The 2016 ACT election was just over 12 months ago (how time flies) and the hot election topics back then included planning, development, community engagement and a host of issues around the ACT Government’s dealings with residents.
Just months ago a Luton’s auctioneer stated that the property going under the hammer was the only house for sale in Dickson.
Here’s a message from me – and the many others who suffered through the flu recently:
This goes out to those thoughtful people who insisted on going out into public areas when they had the flu.
for Wednesday 27th
There’s nothing new about governments across Australia selling of assets, infrastructure, land, buildings or anything that they can put on the market to make instant cash.
Back in 2013 plans were announced for the next stage of Canberra’s Constitution Avenue.
The neighbourhood had their answer. The signs went up – and yet another original style (AV Jennings) house was about to be put on the market.
When I was first alerted to the issues below – sadly my response was: Why am I not surprised?
The Cultural Landscape Foundation wants to connect people to the places of culture around them. click here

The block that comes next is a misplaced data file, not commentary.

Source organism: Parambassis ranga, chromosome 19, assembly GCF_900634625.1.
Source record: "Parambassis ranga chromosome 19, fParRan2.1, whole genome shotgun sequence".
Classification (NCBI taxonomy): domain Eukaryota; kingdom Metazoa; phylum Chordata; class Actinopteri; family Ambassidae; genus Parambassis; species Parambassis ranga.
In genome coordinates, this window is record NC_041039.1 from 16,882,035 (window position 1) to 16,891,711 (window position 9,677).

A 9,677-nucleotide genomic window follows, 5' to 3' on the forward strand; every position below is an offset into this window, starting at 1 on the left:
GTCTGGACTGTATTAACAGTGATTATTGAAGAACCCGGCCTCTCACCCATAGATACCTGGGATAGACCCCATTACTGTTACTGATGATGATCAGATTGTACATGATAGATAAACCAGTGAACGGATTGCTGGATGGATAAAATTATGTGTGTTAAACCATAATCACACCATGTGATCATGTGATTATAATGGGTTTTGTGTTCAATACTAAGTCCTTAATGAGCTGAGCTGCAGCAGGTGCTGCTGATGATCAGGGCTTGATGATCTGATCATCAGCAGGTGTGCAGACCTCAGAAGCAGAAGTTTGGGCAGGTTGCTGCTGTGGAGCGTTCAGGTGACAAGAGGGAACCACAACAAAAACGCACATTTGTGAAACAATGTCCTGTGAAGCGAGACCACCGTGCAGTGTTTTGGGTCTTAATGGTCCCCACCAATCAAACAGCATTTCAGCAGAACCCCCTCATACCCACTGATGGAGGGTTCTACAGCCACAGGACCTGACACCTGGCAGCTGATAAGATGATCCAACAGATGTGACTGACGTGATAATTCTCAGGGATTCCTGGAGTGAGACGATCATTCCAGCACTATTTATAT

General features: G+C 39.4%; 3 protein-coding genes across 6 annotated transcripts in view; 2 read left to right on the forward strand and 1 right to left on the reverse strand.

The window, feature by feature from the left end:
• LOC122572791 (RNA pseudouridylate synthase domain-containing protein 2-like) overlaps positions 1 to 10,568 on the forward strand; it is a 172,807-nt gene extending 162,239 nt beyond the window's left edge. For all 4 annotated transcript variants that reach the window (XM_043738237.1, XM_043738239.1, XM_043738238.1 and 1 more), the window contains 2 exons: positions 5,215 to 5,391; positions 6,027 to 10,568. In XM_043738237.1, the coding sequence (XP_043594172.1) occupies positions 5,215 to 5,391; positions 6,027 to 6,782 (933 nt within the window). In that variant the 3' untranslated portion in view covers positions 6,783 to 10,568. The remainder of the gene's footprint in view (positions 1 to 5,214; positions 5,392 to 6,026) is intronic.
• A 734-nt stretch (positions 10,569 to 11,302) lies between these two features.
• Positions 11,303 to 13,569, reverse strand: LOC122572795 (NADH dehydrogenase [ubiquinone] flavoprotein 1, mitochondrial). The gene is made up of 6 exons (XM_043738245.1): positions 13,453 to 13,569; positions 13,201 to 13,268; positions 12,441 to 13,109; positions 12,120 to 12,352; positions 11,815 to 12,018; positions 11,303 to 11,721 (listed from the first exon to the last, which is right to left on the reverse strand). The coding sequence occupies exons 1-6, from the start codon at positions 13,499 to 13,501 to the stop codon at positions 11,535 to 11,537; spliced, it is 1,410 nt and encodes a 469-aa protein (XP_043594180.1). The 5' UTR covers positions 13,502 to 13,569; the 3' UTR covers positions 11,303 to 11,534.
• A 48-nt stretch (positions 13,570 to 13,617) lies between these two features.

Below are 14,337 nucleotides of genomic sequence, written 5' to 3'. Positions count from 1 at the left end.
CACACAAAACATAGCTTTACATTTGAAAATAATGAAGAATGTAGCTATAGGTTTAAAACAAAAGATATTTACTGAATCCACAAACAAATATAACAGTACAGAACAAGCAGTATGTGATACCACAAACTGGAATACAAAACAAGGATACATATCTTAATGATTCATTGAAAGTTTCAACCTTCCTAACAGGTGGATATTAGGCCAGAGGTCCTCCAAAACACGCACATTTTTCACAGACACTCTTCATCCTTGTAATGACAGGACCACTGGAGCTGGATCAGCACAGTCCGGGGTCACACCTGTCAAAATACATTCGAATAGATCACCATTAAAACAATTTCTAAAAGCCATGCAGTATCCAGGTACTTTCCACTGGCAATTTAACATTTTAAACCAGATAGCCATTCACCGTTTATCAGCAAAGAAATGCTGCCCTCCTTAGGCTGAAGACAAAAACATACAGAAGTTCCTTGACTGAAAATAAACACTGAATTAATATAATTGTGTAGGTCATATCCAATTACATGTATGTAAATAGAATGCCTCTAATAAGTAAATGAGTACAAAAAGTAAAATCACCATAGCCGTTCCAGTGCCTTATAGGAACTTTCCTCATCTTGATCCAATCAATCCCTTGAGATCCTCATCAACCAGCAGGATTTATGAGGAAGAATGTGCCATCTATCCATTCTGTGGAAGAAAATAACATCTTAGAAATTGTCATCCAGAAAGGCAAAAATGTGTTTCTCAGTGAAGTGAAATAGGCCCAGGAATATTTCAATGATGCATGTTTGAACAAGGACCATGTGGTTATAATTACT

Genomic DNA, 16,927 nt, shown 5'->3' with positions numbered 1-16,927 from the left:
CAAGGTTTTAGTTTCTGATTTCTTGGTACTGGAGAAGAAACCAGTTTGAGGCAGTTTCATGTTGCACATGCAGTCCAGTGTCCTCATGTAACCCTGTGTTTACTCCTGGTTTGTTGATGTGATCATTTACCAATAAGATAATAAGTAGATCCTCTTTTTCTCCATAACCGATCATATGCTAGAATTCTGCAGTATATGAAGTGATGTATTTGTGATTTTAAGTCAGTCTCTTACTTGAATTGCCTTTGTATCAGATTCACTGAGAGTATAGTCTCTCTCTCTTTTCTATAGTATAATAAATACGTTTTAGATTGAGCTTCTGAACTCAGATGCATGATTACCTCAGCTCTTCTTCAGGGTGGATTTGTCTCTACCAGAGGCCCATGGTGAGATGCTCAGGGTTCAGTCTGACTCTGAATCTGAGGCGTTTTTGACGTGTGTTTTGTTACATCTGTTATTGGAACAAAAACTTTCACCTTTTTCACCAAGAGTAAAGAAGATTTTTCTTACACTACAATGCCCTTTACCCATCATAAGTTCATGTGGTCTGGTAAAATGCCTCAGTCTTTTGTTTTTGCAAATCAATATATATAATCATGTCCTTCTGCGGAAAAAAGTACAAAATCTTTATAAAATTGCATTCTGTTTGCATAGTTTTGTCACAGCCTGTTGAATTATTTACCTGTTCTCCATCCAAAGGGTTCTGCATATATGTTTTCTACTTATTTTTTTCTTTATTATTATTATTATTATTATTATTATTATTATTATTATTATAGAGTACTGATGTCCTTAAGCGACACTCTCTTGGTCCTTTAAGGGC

Maybe not going to Portland for a holiday – with this disaster waiting to happen.
Our lust for originality is wrecking the city, delivering a rash of formally new but ultimately anti-urban hideous skyline baubles reducing city-making to a spectacle of super-size billboard branding gestures while inhibiting the multiplication of good ideas. Click here
If there is one occupation that I could not imagine doing, it is being an ACT Government planner who spends most of the day looking through development applications (DA) for commercial developments.
Have you taken a stroll around the Parliamentary Triangle recently?
GANG GANG arrives in Downer
Always good to celebrate when a suburban centre rises again.
Interesting read – but I think they let the architects off too easily. Click here.
Talking to locals in the last weeks there were stories of that knock on the door and the offer to buy the house. The reactions were a little different and also similar.
oh how we wish we could believe the Minister and the building industry spokespersons – of course here in Canberra we have the laws in place! But – we all know better than that.
Sad story from Manchester. Lesson? – watch out for the spin when developments are announced. click here
Local politicians, like our federal friends, love to take a key social issue and link it to another in order to wedge the residents.
Very strange things happen in the urban design planning space in Canberra.